Ice Age: Continental Drift
The world might not have needed another "Ice Age", but at least this one is entertaining. "Continental Drift" is the fourth entry in the franchise about a makeshift family of wooly mammoths and sabretooths and other cute talking extinct animals; and the ride is enjoyable enough even if it’s a road we’ve been down many times before.
But this isn’t "Brave", there’s no reason to hit the theaters unless you have some pre-teens begging you to take them - no self-respecting adult is going to be happy about paying $13+ dollars (yes, it’s another barely noticeable 3-D presentation done to justify a surcharge) for a film with this many puke jokes.
Now ten years after the original installment, the main characters have basically receded into a sitcom-style setup. Manny (Ray Romano) and Ellie (Queen Latifah) are having trouble connecting with their daughter Peaches, who’d rather flirt with boys (like a mammoth played by rapper Drake) than live within their restrictions.
This is probably because she feels ostracized by the other female mammoths, including one voiced by rapper Nicki Minaj. Because when you think Nicki Minaj, you think children’s entertainment (for the uninitiated, here’s a typical lyric of hers: "Pink wig, dick, ass, give ’em whiplash / I think big, get cash, make ’em blink fast.") I’ve never been the type to accuse someone of poisoning America’s youth, but her public image is vapid even by celebrity standards.
So anyway, right as the family drama takes hold, Manny gets separated from the clan due to Pangaea breaking at exactly the right moment (blame the comic relief rat character,) leaving him floating along with Sid the abandoned sloth (John Leguizamo) and Diego (Dennis Leary.) Finding his family again would be tough enough, but he soon starts battling with a demented pirate ape (voiced by Peter Dinklage) and his evil tigress minion (Jennifer Lopez; who obviously spends the movie flirting with the disappointingly tame Leary.) I’m going to assume the entire "ice blocks formed like pirate ships" subplot is there to shoehorn in the Hollywood mantra "piracy doesn’t pay!" as a climactic line of dialogue.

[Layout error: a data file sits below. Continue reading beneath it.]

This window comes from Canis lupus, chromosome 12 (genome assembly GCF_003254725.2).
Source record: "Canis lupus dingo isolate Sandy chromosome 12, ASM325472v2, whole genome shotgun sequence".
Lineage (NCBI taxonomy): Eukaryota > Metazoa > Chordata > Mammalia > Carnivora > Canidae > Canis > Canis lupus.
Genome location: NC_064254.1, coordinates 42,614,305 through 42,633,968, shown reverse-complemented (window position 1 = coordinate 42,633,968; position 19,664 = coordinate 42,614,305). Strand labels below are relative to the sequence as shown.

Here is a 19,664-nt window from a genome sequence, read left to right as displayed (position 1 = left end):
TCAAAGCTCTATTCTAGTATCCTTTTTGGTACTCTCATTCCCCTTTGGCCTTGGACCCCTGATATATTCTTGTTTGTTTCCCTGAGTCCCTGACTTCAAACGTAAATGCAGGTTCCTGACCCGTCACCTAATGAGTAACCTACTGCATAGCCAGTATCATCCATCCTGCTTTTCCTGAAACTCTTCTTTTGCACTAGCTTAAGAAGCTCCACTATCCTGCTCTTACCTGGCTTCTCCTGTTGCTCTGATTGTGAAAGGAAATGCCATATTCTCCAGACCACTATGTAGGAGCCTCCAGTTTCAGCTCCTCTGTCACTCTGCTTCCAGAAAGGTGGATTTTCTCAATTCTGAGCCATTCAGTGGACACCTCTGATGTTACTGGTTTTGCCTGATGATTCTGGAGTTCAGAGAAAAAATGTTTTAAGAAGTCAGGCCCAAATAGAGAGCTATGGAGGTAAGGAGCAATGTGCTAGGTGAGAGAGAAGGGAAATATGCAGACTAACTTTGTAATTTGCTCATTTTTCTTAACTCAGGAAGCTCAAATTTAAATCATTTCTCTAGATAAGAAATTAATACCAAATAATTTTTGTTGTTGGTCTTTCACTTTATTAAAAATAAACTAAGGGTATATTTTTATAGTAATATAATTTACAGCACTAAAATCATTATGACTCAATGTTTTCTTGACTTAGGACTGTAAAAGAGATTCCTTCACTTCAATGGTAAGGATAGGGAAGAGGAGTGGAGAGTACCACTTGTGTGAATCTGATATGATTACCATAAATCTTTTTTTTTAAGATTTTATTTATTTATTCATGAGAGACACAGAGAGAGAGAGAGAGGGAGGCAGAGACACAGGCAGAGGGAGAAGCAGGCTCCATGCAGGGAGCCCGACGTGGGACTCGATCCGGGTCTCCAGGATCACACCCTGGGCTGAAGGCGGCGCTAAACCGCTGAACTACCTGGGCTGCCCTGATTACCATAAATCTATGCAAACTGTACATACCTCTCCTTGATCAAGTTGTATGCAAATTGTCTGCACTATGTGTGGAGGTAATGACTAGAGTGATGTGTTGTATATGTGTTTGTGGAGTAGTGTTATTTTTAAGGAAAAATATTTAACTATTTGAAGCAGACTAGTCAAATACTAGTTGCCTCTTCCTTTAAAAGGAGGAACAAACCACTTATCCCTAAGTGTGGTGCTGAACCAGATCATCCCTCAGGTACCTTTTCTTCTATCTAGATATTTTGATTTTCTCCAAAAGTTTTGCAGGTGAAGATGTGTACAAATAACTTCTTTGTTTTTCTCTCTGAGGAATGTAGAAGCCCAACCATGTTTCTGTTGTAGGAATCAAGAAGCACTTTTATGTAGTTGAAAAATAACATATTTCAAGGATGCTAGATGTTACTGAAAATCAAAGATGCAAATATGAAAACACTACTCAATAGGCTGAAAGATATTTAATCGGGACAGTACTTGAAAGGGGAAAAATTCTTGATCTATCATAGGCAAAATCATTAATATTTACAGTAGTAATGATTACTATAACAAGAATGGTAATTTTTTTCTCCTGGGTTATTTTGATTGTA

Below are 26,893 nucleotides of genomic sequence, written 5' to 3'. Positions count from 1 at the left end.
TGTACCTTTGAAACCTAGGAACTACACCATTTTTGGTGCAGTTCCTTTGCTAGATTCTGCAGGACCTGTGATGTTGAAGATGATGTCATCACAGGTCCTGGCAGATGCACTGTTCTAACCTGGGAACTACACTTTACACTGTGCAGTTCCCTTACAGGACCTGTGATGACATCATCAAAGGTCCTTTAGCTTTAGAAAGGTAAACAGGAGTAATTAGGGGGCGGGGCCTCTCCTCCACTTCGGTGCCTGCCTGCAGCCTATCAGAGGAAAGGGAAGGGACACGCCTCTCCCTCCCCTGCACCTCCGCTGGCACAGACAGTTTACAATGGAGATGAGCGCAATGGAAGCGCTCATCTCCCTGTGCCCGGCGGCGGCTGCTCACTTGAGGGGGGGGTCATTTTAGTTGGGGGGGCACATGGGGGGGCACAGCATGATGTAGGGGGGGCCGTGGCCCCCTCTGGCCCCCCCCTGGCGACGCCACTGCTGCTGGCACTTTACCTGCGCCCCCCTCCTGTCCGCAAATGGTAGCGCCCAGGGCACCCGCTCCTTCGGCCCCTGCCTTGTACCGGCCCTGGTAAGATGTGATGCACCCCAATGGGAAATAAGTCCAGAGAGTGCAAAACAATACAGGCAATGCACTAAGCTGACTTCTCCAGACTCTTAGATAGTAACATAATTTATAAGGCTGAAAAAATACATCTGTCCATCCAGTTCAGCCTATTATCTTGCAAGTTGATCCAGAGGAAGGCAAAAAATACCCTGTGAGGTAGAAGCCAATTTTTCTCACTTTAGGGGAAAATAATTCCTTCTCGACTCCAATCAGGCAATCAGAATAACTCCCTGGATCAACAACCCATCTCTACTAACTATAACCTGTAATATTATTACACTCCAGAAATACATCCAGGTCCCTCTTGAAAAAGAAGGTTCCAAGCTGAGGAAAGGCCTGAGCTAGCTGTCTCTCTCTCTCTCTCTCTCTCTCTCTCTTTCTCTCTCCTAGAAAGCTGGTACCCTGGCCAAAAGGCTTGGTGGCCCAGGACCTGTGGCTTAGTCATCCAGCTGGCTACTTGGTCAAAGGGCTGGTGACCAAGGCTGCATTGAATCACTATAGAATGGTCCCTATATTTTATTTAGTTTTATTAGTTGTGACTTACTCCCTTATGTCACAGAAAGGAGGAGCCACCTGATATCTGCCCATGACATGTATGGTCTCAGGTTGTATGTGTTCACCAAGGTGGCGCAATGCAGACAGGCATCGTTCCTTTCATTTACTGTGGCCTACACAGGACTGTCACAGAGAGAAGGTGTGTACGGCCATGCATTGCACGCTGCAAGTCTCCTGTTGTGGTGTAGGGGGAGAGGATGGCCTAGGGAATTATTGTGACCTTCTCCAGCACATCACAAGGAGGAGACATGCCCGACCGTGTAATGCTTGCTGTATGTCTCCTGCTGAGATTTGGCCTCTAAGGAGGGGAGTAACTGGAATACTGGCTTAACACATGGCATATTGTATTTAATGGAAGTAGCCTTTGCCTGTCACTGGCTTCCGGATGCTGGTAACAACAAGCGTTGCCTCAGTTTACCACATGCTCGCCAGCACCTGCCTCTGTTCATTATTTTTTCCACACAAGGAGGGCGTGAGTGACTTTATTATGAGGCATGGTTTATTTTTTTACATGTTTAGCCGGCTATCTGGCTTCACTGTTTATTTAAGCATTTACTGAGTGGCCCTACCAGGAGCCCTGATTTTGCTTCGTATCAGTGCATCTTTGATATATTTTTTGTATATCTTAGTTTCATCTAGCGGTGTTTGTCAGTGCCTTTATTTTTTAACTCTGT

For kids, and for parents fearing the worst, the film will play well enough. It’s exactly what you’d expect it to be, nothing more and nothing less - it’s short and sweet at about 90 minutes, some of the chase sequences are manic and play well visually thanks to the animators having to compose for 3-D, and there are at least a few honest laughs amongst the lowest-common-denominator bathroom humor. None of the actors are trying very hard; I tried and failed to think of a single line reading that contained honest emotion. But the Dreamworks Animation MO has always been to coast on celeb personalities and not on character; so the mere fact that we recognize the voices of Nicki or J.Lo is a success for them.
Your enjoyment will probably come down to personal tastes in comedy. Does the idea of Wanda Sykes as a demented granny tickle your funny bone? If it’s not a celebrity stunt casting, it’s NBC-worthy gags like "The Falls" - it’s a gateway hangout! Next thing you know she’ll be addicted to berries!" It misses twice as often as it hits, but it’s never painfully unfunny. It’s not the execution of the movie that gives me pause - it’s the question of whether it was necessary.
That’s what needs to be said in the face of all this acceptable mediocrity. This is assembly line cinema at its very worst. It feels more like a long TV special than a movie; going so far as to make sure everything is right back to the normal come time for the credits, so that the sequel can pick up wherever it wants (save adding a few new celebrity voices, naturally.) It makes you wonder how many iterations of this series or "Madagascar" that we’ll be subjected to until they just die out (excuse the pun) in favor of new talking animal characters. For a series about extinction, this franchise feels like it’s been going on forever.
Ice Age: Continental Drift
InfoRuntime :: 87 mins
Release Date :: Jul 13, 2012
Language :: English
Country :: United States